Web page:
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“Abey loser, tujhe khelna nahi aata. You can’t be in my team”.
“He is an ullu. Maths aur Science mein usko zero mila hai, toh obviously ullu hi hai na woh?”
“Oye, paani leke aao, mujhe mud pizza banana hai”.
“Aree aaj mere friends aaye hai, toh mein unke saath kheloongi. Tumse katti!”
“Jaa be Marathi” (I am a non-Marathi, still it made me cringe)
Such are the conversations I get to hear among kids nowadays. There are no constant friends or constant enemies, but there sure is this consistency in the rudeness that is dished out by the self-proclaimed “smart kids” towards the “ordinary ones” in their eyes. More often than not, these kids are accompanied by their didis or caregivers who are paid to take care of them but not empowered to discipline them. In fact, they are treated much worse by these brats. So, parents like me, whose kids often find themselves at the receiving end of these outbursts from kids, are forced to discipline them, notwithstanding the consequences.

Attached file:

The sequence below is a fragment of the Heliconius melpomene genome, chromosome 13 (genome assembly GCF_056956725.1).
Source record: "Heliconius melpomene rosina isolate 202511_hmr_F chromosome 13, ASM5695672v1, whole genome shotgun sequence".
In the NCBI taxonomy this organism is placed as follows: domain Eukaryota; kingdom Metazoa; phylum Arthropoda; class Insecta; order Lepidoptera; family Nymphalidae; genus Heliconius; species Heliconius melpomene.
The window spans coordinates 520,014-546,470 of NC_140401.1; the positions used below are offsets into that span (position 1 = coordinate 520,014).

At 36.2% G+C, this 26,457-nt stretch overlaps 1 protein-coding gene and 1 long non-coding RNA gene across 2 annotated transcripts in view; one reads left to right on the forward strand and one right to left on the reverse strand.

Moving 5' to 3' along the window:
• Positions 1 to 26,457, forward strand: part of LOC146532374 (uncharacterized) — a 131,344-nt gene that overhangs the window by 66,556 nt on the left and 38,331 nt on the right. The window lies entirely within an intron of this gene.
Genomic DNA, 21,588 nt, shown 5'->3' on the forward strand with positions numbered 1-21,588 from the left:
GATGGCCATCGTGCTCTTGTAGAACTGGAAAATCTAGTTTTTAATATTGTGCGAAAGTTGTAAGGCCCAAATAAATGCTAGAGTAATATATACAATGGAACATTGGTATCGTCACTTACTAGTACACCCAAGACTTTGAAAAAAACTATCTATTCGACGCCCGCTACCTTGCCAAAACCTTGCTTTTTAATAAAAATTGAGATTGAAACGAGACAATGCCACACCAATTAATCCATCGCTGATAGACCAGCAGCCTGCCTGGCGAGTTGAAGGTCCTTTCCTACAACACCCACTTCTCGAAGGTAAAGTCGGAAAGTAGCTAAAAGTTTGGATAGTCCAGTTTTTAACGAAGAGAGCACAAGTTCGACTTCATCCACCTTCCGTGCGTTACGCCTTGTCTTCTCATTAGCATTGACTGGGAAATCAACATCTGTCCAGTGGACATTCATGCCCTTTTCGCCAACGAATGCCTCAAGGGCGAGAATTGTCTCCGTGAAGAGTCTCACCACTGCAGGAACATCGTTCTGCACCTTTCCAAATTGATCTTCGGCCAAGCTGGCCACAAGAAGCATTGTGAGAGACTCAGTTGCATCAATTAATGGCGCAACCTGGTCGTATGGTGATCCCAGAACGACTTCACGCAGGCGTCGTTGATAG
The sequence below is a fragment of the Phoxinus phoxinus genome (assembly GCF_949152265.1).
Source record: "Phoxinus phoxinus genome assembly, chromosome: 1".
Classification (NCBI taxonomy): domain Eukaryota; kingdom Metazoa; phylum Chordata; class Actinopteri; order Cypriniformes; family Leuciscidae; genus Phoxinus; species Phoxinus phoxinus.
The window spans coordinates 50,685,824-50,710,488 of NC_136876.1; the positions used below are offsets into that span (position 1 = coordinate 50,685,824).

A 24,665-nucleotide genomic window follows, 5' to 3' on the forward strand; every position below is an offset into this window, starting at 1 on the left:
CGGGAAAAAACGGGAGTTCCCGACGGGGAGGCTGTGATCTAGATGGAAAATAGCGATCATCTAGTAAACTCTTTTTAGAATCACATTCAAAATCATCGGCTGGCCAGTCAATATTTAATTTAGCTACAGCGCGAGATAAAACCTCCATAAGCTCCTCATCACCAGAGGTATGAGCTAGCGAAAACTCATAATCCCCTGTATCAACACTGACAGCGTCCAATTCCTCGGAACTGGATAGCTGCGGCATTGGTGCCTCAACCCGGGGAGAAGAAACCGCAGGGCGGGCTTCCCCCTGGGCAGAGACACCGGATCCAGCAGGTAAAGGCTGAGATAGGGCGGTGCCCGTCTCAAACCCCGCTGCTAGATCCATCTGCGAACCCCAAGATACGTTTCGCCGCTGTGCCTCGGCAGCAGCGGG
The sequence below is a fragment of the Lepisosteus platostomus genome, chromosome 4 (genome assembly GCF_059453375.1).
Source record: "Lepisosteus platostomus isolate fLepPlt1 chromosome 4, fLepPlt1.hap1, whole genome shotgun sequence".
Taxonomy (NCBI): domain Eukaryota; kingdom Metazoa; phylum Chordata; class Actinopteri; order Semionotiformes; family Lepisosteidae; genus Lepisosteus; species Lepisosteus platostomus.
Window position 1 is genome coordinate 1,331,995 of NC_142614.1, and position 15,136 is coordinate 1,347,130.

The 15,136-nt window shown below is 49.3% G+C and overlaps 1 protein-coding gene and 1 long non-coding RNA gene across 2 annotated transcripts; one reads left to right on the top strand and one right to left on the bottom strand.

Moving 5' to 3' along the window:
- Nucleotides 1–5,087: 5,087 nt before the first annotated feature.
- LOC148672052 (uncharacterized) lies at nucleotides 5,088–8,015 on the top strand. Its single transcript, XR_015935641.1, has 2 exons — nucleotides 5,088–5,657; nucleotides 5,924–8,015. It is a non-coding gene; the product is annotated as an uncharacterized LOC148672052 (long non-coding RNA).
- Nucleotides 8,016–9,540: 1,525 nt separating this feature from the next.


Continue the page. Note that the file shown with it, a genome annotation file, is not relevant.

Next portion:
We had just shifted into the complex when my daughter started interacting with this boy of a similar age. He seemed to have trouble controlling his temper and used to hit the kids for all and sundry reasons. After one or two such incidents involving my daughter, I forbid her from playing with the boy. It was three months since the incident and once again my daughter came to interact with the boy through some mutual friends. I kept a keen eye on the boy, knowing his temperament. I wasn’t wrong either. He drank a mouthful of water and spat on my younger daughter’s face. Her fault? She was a 9-month-old infant sitting in her pram, enjoying her evening stroll and looking at her sister play. It was the first time in my life that I got angry at a kid who was not related to me. But I knew that if I didn’t put my foot down, this bullying would continue. Complaining to his caregiver was of no use at she herself was being called “paagal”, “kutti” and much more by the kid. I talked to her a few days after the incident and came to know that the boy behaves in a similar manner at home too.